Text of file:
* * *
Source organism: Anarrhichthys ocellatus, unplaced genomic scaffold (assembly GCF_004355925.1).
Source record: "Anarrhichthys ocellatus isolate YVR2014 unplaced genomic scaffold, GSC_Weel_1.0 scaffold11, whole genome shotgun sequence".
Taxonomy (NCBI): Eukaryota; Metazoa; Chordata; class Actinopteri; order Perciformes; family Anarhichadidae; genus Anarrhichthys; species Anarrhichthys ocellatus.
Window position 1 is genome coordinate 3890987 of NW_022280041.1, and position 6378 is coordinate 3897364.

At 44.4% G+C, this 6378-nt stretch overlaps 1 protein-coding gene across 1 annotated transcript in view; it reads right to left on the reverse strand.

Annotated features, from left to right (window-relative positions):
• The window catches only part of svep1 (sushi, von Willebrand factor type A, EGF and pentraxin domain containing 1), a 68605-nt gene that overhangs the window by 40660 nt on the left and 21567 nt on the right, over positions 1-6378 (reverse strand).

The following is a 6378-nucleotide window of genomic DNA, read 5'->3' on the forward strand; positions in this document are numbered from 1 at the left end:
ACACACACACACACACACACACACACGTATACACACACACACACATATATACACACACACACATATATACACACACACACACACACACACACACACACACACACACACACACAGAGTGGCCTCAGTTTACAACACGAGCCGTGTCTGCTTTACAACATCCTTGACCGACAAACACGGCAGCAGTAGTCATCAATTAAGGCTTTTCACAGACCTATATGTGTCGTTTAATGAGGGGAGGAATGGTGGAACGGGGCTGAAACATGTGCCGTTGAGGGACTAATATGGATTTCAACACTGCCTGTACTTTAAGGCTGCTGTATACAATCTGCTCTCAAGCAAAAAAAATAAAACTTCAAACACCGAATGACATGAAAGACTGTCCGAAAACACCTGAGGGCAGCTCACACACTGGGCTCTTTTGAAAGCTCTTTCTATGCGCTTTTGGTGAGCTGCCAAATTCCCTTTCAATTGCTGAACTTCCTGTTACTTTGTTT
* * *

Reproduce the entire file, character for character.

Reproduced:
Source organism: Anarrhichthys ocellatus, unplaced genomic scaffold (assembly GCF_004355925.1).
Source record: "Anarrhichthys ocellatus isolate YVR2014 unplaced genomic scaffold, GSC_Weel_1.0 scaffold11, whole genome shotgun sequence".
Taxonomy (NCBI): Eukaryota; Metazoa; Chordata; class Actinopteri; order Perciformes; family Anarhichadidae; genus Anarrhichthys; species Anarrhichthys ocellatus.
Window position 1 is genome coordinate 3890987 of NW_022280041.1, and position 6378 is coordinate 3897364.

At 44.4% G+C, this 6378-nt stretch overlaps 1 protein-coding gene across 1 annotated transcript in view; it reads right to left on the reverse strand.

Annotated features, from left to right (window-relative positions):
• The window catches only part of svep1 (sushi, von Willebrand factor type A, EGF and pentraxin domain containing 1), a 68605-nt gene that overhangs the window by 40660 nt on the left and 21567 nt on the right, over positions 1-6378 (reverse strand).

The following is a 6378-nucleotide window of genomic DNA, read 5'->3' on the forward strand; positions in this document are numbered from 1 at the left end:
ACACACACACACACACACACACACACGTATACACACACACACACATATATACACACACACACATATATACACACACACACACACACACACACACACACACACACACACACACAGAGTGGCCTCAGTTTACAACACGAGCCGTGTCTGCTTTACAACATCCTTGACCGACAAACACGGCAGCAGTAGTCATCAATTAAGGCTTTTCACAGACCTATATGTGTCGTTTAATGAGGGGAGGAATGGTGGAACGGGGCTGAAACATGTGCCGTTGAGGGACTAATATGGATTTCAACACTGCCTGTACTTTAAGGCTGCTGTATACAATCTGCTCTCAAGCAAAAAAAATAAAACTTCAAACACCGAATGACATGAAAGACTGTCCGAAAACACCTGAGGGCAGCTCACACACTGGGCTCTTTTGAAAGCTCTTTCTATGCGCTTTTGGTGAGCTGCCAAATTCCCTTTCAATTGCTGAACTTCCTGTTACTTTGTTT